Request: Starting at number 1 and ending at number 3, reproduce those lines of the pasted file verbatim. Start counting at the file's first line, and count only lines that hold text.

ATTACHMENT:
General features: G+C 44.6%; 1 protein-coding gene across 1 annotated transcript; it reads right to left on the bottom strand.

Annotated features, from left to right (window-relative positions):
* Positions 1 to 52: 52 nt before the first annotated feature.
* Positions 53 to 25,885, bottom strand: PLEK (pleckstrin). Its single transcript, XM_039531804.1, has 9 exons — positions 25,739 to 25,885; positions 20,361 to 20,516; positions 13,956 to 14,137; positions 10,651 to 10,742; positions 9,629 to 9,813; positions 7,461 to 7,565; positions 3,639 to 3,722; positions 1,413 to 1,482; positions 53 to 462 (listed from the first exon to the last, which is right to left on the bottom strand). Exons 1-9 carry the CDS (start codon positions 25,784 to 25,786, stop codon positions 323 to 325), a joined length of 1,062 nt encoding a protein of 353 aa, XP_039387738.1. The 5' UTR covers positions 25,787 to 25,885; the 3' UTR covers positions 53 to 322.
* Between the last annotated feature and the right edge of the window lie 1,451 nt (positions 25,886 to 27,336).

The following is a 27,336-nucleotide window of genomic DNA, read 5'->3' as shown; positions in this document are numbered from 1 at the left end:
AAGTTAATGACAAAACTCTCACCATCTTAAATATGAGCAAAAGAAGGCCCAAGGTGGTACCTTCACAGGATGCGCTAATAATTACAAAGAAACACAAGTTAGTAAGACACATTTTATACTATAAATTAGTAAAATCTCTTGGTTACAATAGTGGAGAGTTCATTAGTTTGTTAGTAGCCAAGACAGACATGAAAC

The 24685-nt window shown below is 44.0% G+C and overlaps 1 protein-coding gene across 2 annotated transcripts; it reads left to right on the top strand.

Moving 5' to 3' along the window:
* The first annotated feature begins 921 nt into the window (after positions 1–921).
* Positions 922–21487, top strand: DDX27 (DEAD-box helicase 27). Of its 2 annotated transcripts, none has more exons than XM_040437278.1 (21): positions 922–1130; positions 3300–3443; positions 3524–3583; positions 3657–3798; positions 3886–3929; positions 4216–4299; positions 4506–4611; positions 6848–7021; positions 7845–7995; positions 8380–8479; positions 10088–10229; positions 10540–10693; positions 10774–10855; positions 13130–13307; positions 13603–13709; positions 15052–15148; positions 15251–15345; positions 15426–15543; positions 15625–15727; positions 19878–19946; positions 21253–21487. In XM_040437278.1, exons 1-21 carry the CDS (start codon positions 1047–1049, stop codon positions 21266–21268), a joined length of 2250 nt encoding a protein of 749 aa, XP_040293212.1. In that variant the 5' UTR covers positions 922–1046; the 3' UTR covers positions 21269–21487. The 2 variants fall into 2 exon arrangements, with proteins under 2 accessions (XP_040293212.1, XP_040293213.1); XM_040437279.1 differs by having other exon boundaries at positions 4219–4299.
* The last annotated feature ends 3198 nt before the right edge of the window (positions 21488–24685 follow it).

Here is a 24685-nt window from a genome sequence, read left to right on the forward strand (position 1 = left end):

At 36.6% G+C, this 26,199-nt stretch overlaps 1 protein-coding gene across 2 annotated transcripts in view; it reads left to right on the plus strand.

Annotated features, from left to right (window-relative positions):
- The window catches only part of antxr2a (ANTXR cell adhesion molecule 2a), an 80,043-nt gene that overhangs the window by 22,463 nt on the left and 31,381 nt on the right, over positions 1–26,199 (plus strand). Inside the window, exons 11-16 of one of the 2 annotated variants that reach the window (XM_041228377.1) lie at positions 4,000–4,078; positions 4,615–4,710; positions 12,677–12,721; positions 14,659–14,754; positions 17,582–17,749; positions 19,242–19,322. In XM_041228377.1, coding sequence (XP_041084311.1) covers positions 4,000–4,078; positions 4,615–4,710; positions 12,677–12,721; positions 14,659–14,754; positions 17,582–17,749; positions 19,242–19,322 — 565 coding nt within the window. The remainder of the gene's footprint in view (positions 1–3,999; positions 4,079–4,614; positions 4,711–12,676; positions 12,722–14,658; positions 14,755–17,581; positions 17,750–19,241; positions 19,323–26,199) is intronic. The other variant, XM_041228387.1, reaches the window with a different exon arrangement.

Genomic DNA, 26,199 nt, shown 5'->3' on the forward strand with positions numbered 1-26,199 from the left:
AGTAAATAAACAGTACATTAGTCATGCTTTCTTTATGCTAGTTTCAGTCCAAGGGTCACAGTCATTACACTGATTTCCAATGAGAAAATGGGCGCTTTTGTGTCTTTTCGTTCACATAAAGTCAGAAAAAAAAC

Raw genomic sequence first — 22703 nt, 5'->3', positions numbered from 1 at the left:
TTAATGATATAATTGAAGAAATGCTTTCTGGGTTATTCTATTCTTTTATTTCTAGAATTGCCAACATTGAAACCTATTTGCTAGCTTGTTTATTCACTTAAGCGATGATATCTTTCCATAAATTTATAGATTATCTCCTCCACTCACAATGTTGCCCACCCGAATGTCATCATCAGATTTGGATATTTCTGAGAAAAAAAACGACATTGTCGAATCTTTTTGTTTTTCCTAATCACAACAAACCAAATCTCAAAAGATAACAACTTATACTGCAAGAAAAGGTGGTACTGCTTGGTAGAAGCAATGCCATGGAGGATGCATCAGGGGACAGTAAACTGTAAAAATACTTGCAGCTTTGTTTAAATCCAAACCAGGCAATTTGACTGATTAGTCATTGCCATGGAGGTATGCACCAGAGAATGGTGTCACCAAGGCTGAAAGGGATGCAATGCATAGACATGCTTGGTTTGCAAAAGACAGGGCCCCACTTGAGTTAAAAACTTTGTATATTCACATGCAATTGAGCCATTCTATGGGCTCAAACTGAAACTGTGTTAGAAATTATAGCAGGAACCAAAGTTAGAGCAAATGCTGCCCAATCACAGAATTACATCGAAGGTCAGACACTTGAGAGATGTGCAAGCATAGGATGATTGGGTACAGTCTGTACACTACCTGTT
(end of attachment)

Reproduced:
General features: G+C 44.6%; 1 protein-coding gene across 1 annotated transcript; it reads right to left on the bottom strand.

Annotated features, from left to right (window-relative positions):
* Positions 1 to 52: 52 nt before the first annotated feature.